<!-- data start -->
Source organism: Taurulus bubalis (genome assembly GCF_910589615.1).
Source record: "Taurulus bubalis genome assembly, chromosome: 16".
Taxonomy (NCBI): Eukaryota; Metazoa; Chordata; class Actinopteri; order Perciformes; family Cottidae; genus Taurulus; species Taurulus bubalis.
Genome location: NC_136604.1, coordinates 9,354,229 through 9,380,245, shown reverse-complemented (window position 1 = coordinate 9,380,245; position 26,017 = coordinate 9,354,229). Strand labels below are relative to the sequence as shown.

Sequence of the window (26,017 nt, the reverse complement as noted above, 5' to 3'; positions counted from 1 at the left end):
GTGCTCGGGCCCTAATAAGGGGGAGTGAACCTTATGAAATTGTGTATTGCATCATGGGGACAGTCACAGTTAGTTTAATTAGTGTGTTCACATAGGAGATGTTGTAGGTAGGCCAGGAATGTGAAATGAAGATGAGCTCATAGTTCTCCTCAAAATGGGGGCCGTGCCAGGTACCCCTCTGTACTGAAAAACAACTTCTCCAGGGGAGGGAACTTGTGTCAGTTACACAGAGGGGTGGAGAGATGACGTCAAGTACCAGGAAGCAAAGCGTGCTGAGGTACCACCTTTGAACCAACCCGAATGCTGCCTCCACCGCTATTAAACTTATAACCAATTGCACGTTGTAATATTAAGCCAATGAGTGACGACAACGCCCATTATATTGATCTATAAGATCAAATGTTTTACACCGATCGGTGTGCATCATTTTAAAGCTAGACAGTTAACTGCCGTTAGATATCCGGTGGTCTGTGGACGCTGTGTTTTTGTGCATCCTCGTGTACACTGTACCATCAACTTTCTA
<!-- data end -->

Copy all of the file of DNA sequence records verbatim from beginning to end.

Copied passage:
Source organism: Taurulus bubalis (genome assembly GCF_910589615.1).
Source record: "Taurulus bubalis genome assembly, chromosome: 16".
Taxonomy (NCBI): Eukaryota; Metazoa; Chordata; class Actinopteri; order Perciformes; family Cottidae; genus Taurulus; species Taurulus bubalis.
Genome location: NC_136604.1, coordinates 9,354,229 through 9,380,245, shown reverse-complemented (window position 1 = coordinate 9,380,245; position 26,017 = coordinate 9,354,229). Strand labels below are relative to the sequence as shown.

Sequence of the window (26,017 nt, the reverse complement as noted above, 5' to 3'; positions counted from 1 at the left end):
GTGCTCGGGCCCTAATAAGGGGGAGTGAACCTTATGAAATTGTGTATTGCATCATGGGGACAGTCACAGTTAGTTTAATTAGTGTGTTCACATAGGAGATGTTGTAGGTAGGCCAGGAATGTGAAATGAAGATGAGCTCATAGTTCTCCTCAAAATGGGGGCCGTGCCAGGTACCCCTCTGTACTGAAAAACAACTTCTCCAGGGGAGGGAACTTGTGTCAGTTACACAGAGGGGTGGAGAGATGACGTCAAGTACCAGGAAGCAAAGCGTGCTGAGGTACCACCTTTGAACCAACCCGAATGCTGCCTCCACCGCTATTAAACTTATAACCAATTGCACGTTGTAATATTAAGCCAATGAGTGACGACAACGCCCATTATATTGATCTATAAGATCAAATGTTTTACACCGATCGGTGTGCATCATTTTAAAGCTAGACAGTTAACTGCCGTTAGATATCCGGTGGTCTGTGGACGCTGTGTTTTTGTGCATCCTCGTGTACACTGTACCATCAACTTTCTA